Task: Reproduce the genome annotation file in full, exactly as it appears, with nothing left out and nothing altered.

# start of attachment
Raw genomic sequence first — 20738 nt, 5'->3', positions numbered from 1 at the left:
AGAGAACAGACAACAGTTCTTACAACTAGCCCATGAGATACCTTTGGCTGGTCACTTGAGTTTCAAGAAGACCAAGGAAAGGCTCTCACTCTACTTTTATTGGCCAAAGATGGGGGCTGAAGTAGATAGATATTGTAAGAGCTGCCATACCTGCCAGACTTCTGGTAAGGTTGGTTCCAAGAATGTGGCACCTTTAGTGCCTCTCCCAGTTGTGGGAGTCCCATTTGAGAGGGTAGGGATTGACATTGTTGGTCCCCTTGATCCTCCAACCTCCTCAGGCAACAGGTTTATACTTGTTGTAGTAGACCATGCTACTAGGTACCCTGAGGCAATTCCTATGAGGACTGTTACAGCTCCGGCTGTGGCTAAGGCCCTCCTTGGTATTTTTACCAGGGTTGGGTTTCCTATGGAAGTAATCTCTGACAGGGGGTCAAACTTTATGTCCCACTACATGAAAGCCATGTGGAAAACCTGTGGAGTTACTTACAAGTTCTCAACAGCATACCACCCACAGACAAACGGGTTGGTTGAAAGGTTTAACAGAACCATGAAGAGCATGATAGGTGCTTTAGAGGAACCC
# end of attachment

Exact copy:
Raw genomic sequence first — 20738 nt, 5'->3', positions numbered from 1 at the left:
AGAGAACAGACAACAGTTCTTACAACTAGCCCATGAGATACCTTTGGCTGGTCACTTGAGTTTCAAGAAGACCAAGGAAAGGCTCTCACTCTACTTTTATTGGCCAAAGATGGGGGCTGAAGTAGATAGATATTGTAAGAGCTGCCATACCTGCCAGACTTCTGGTAAGGTTGGTTCCAAGAATGTGGCACCTTTAGTGCCTCTCCCAGTTGTGGGAGTCCCATTTGAGAGGGTAGGGATTGACATTGTTGGTCCCCTTGATCCTCCAACCTCCTCAGGCAACAGGTTTATACTTGTTGTAGTAGACCATGCTACTAGGTACCCTGAGGCAATTCCTATGAGGACTGTTACAGCTCCGGCTGTGGCTAAGGCCCTCCTTGGTATTTTTACCAGGGTTGGGTTTCCTATGGAAGTAATCTCTGACAGGGGGTCAAACTTTATGTCCCACTACATGAAAGCCATGTGGAAAACCTGTGGAGTTACTTACAAGTTCTCAACAGCATACCACCCACAGACAAACGGGTTGGTTGAAAGGTTTAACAGAACCATGAAGAGCATGATAGGTGCTTTAGAGGAACCC